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Supporting women in leadership education

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At the time of World War II, Dr. Kumiko Watanuki (MUND BA '84, MA '87) and her seventh-grade classmates had to work in a Tokyo munitions plant sewing uniforms for Japanese soldiers instead of studying. Today, Dr. Watanuki has four degrees and is an active 79-year-old professor and business consultant. Her Mundelein College education and close ties to the Ann Ida Gannon, BVM, Center for Women and Leadership have inspired her to make several substantial gifts to Loyola, including a bequest that half of her estate be donated to the Gannon Center.

"We were denied education, because during the war we had to do things other than learn," Dr. Watanuki says. "When I came to the United States, I went to college and learned a lot."

In 1957, Dr. Watanuki moved to the United States with her American husband. She earned a general education degree and later, in her 50s, earned a bachelor of arts in management from Mundelein College and a master of science in organizational development from Loyola.

"Mundelein College prepared me with a quality education as a stepping stone toward my life in the United States," says Dr. Watanuki.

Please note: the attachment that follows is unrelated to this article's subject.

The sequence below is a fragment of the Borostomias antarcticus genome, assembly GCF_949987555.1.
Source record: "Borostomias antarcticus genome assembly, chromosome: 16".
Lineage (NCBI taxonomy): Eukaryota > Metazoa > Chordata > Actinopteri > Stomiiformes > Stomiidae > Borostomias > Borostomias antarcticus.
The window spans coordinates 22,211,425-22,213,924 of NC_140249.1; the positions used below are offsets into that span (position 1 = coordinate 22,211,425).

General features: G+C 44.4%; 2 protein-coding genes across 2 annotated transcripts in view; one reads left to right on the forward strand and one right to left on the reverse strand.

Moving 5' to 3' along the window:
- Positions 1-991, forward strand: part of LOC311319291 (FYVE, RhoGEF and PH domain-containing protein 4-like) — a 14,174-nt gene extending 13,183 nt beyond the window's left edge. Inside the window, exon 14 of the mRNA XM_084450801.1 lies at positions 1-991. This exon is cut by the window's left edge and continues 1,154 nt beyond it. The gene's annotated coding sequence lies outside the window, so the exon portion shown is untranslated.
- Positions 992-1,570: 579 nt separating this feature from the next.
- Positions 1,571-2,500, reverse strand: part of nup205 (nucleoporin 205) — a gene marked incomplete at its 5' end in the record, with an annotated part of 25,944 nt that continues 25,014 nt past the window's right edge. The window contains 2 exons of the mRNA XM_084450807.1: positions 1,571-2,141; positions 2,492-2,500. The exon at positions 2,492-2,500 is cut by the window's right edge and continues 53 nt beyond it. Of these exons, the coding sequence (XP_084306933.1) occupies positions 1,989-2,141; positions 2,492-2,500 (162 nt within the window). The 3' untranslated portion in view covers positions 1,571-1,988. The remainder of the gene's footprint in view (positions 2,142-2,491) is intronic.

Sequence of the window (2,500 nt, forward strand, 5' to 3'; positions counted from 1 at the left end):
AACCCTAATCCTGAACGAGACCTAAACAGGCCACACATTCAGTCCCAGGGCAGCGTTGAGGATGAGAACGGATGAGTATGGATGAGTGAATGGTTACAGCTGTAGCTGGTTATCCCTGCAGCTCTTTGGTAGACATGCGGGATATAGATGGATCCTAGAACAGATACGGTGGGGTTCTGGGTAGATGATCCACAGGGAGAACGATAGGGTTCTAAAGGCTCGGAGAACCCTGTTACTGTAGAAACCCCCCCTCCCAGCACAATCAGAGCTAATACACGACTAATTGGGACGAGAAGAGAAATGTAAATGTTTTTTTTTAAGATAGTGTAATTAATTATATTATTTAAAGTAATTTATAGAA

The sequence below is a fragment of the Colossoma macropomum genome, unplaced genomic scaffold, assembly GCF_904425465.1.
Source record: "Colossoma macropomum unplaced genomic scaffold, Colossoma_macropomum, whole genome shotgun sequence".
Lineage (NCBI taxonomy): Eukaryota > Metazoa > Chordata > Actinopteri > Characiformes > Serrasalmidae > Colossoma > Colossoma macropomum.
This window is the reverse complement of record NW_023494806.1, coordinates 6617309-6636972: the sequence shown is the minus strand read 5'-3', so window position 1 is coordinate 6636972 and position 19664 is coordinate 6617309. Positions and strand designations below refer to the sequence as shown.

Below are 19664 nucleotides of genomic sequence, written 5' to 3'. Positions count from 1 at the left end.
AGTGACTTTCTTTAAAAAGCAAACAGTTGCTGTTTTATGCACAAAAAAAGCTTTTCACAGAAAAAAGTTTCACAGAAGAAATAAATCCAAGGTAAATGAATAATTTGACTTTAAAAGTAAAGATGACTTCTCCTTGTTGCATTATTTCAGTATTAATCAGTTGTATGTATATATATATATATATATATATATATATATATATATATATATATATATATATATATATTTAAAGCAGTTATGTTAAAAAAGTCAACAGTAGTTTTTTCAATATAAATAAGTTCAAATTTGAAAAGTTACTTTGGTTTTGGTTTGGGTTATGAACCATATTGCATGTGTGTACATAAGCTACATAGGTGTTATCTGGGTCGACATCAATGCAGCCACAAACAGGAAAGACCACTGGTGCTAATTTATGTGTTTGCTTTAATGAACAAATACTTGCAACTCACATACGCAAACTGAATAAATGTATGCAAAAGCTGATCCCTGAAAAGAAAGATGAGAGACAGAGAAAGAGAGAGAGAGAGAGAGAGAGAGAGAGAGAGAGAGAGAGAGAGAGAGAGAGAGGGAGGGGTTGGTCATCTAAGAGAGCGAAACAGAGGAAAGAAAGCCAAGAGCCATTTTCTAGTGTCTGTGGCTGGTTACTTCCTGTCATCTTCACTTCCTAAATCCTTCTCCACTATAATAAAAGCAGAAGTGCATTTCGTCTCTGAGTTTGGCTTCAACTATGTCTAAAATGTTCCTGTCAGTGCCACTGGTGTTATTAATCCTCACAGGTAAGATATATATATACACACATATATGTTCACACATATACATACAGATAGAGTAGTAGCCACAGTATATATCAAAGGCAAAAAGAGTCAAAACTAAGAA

Dr. Watanuki has maintained a close relationship with the Mundelein BVMs since the early 1980s and is a member of the Spirit of Mundelein Club giving society.

"I am very happy to be a part of exciting education programs at Loyola that develop, promote, and sustain women's leadership initiatives," says Dr. Watanuki. "I want my money to go to students and support education."

In appreciation of her education, Dr. Watanuki established a Gannon Scholars scholarship program in 2005 to encourage women to pursue science education. This program awarded a scholarship of $7,000 a year for five years. Since then, she has continued her support with annual donations of $2,000 for current scholarships and $10,000 to the Watanuki Scholarship Endowment for future student scholarships. Since 1992, Dr. Watanuki has owned a private consulting firm, Watanuki & Associates, and served as an adjunct professor at DePaul University. She has traveled around the world for business and currently travels annually to Bangkok, Thailand, as a visiting professor at Assumption University.

 

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